The 7 Stages of Grief: How to Get Over the Article that Got Away

Your Article Didn't Make The Cut
Your Article Didn't Make The Cut

It happened: the perfect story for your client ran in one of your target publications, but your client wasn't in it. That’s right – you've been left out. Despite all the networking you do, the relationships you maintain with industry reporters and your constant media outreach, you somehow managed to slip this reporter’s mind when she was drafting her piece.

First of all, don’t beat yourself up. This can and does happen to the best of us: even the most successful PR pro doesn't bat 1,000. No matter how good you are, at some point in your career you’ll lose an article that should have been yours - and when it happens to you, you’ll go through the classic 7 stages of grief. Here’s how to deal with each of them:

1. Shock

Finish reading the article and take a few deep breaths. Maybe walk a couple laps around the office to process the terrible injustice unfortunate fact that this reporter didn’t think to include your client. Give yourself a few moments to get over the shock before moving on.

2. Denial

Maybe your client WAS mentioned and you just missed it on the first read. It’s possible, but try to suppress the desire check the article over and over. Here are several places that it’s almost certainly NOT hiding:

  •         On the fold of the newspaper
  •         Copied onto some rogue Silly Putty
  •         On a section of the website that didn’t load properly
  •         On a “deep web” section of the website
  •         On an insert that fell from the magazine
  •         On a fragrance sample that fell from the magazine

No use denying it: it’s not there.

3. Anger

You’re right – it IS completely outrageous to write an article on that industry without including your client’s perspective. How could anyone think that’s a good idea? How could the reporter do this to YOU?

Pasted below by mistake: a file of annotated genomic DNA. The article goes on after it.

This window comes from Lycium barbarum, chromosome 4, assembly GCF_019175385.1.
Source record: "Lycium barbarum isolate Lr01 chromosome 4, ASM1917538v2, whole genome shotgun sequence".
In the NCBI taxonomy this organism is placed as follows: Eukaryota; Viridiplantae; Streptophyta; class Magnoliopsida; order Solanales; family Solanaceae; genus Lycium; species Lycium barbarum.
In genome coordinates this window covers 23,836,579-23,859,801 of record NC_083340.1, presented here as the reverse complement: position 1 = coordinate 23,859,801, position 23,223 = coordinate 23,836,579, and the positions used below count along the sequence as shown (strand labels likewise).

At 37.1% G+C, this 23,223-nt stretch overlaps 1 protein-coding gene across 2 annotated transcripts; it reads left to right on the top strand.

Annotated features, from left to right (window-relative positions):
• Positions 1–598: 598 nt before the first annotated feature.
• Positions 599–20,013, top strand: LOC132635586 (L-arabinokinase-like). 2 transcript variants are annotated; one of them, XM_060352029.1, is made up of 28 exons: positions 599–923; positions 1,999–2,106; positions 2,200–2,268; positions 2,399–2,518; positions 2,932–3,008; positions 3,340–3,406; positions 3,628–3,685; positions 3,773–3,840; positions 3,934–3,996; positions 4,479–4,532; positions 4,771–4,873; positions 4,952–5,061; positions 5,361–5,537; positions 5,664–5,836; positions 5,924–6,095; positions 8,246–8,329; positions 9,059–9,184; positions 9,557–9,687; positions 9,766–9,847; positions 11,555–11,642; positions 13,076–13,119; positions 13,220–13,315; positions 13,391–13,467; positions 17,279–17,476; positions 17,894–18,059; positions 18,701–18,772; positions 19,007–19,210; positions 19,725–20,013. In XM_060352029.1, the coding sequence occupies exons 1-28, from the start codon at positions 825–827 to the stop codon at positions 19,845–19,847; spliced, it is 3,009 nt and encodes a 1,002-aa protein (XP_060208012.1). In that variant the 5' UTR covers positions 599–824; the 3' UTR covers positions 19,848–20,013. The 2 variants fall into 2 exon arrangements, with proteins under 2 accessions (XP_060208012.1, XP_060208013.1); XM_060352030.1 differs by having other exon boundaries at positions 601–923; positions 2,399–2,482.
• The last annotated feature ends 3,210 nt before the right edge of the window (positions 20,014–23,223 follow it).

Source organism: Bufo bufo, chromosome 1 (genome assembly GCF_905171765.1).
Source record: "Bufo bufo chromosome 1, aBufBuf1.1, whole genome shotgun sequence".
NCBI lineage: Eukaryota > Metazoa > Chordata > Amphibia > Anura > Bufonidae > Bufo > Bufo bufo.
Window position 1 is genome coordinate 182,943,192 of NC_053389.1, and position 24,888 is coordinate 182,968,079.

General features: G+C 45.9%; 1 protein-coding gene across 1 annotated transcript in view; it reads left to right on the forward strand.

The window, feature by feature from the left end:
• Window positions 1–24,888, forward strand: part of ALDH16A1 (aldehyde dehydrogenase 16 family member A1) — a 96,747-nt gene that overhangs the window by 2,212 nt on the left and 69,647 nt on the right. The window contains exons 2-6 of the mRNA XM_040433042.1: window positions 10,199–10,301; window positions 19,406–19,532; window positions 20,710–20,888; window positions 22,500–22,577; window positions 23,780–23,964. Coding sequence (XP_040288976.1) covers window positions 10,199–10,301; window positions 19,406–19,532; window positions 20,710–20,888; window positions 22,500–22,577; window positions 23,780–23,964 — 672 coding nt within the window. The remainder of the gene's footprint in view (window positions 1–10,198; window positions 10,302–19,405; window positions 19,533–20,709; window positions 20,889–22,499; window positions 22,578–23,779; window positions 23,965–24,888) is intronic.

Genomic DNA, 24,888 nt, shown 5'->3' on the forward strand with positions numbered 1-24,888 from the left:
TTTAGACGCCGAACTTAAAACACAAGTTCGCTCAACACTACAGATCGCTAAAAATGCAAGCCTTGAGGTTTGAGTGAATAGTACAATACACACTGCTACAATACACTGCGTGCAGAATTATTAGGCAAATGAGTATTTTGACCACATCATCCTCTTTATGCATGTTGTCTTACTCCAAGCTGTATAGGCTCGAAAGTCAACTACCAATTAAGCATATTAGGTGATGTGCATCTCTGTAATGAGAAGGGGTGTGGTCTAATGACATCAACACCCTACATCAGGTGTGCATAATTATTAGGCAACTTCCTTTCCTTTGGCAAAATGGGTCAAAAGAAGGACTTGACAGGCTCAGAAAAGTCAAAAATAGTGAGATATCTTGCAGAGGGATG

Although it may feel like it, remember that this omission wasn’t personal – reporters, like everyone else, are subject to a broad range of professional pressures that affect what they produce. It’s totally possible that the omission of your client was out of the reporter’s control.

4. Bargaining

Resist the urge to promise the PR gods that you’ll never send a pitch using mail merge EVER AGAIN if they’ll just make the reporter revise the online version – though cathartic, it’s unlikely to have a meaningful impact on your success. Instead, focus on concrete things you can do to make your relationship with the reporter stronger and ensure you’re included their next article.

5. Depression

It’s OK to indulge in the other steps for a bit, but just don’t go there with this one. In PR, like in life in general, there’s always something that can knock you off your horse if you let it – don’t let this do that to you.

You need to look at this omission as an opportunity for growth. That means pulling yourself together, meeting with your team and starting to brainstorm some solutions.

6. Testing

Now it’s time for things to start looking up. Talk with your team about realistic actions you can take to respond. Start with reaching out to the reporter - if you already have a strong relationship, she should be willing to explain what happened and why you got left out.

If you don’t know the reporter so well or haven’t talked to her in a while, this is the perfect chance to get your client on her radar. Think of an inflection point where your client could have fit into her story. Then, give the reporter a quick call (or email, or tweet) to share how much you enjoyed her article and explain what your client could add to any future discussion of the topic.

7. Acceptance

Remember, this happens to the best of us. Accept that you were omitted and think about what you can learn from it. What defines successful people in this business isn't getting omitted or not, but how they respond to it.

By clearing away negative emotions, tweaking strategy and communicating effectively, effective PR pros turn omissions into opportunities. Work through your loss and make sure that your reaction includes a clear strategy for ensuring it doesn't happen again. Finally, communicate that strategy to your client so they know it’s under control!

Have you grieved the loss of the article that got away? Any tips for dealing with it constructively? Let us know in the comments!

Contributed by Greenough Media Team members Andrea LePain (@alepain), Karen Laverty (@LavertyKaren), Christine Williamson (@ChristineDBW), Rachel Vaccari (@Rachel_Vaccari), Lucy Muscarella (@LucyMuscarella) and Caitlin Cimino (@caitlin_cimino).